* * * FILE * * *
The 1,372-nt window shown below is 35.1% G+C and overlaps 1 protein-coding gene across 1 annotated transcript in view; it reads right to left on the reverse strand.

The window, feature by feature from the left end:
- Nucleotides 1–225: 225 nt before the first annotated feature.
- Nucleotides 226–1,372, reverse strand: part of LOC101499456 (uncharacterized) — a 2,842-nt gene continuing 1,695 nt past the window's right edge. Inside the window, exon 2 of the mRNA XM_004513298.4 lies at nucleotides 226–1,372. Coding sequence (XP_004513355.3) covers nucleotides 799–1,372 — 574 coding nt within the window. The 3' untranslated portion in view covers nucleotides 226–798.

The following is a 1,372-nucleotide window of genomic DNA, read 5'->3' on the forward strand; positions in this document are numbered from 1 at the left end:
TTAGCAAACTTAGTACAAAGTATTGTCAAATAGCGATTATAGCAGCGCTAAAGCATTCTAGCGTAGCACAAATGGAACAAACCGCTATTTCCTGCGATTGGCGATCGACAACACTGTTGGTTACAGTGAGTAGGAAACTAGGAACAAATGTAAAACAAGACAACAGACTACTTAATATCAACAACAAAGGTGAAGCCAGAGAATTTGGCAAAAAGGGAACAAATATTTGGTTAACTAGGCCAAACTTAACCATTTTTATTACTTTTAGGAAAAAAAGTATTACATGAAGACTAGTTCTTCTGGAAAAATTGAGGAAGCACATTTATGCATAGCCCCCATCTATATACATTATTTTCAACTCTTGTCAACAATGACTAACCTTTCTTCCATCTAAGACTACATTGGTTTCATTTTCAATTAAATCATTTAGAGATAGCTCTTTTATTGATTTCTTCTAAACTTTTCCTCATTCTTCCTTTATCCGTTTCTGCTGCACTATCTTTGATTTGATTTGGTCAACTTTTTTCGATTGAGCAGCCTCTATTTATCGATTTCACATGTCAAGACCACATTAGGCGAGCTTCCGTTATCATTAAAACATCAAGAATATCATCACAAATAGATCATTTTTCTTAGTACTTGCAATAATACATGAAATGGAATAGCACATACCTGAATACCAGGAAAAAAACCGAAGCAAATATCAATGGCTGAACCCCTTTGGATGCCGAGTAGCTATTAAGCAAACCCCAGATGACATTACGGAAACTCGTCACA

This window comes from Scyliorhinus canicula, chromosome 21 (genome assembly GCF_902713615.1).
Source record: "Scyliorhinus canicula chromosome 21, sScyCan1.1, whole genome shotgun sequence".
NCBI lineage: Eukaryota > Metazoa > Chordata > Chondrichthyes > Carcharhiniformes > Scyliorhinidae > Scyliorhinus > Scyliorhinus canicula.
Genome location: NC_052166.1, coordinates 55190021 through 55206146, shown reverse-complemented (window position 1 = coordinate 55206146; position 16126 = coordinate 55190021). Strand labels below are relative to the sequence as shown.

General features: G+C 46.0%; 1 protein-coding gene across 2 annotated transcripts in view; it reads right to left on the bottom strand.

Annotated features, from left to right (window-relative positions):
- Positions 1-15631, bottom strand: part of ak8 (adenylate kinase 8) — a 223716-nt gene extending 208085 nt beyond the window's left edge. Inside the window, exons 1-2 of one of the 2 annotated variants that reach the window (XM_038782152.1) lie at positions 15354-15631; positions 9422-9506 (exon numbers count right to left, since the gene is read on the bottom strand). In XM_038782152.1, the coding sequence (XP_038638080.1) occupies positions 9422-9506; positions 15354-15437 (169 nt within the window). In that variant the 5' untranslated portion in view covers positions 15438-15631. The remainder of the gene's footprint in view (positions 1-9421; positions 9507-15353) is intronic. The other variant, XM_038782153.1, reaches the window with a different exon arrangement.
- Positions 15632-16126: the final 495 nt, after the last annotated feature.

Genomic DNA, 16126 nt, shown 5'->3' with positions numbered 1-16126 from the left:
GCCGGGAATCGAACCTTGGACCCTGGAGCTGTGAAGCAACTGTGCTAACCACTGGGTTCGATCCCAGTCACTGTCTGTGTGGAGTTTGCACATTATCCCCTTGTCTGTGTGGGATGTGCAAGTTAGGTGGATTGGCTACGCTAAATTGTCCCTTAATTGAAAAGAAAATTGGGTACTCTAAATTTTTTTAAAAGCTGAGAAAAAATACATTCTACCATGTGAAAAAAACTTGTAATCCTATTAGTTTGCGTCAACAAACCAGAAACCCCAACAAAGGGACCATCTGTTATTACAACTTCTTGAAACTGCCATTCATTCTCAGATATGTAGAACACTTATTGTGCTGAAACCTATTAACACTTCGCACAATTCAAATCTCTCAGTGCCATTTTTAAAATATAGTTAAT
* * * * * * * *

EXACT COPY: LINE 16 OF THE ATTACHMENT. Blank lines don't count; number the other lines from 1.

GCCGGGAATCGAACCTTGGACCCTGGAGCTGTGAAGCAACTGTGCTAACCACTGGGTTCGATCCCAGTCACTGTCTGTGTGGAGTTTGCACATTATCCCCTTGTCTGTGTGGGATGTGCAAGTTAGGTGGATTGGCTACGCTAAATTGTCCCTTAATTGAAAAGAAAATTGGGTACTCTAAATTTTTTTAAAAGCTGAGAAAAAATACATTCTACCATGTGAAAAAAACTTGTAATCCTATTAGTTTGCGTCAACAAACCAGAAACCCCAACAAAGGGACCATCTGTTATTACAACTTCTTGAAACTGCCATTCATTCTCAGATATGTAGAACACTTATTGTGCTGAAACCTATTAACACTTCGCACAATTCAAATCTCTCAGTGCCATTTTTAAAATATAGTTAAT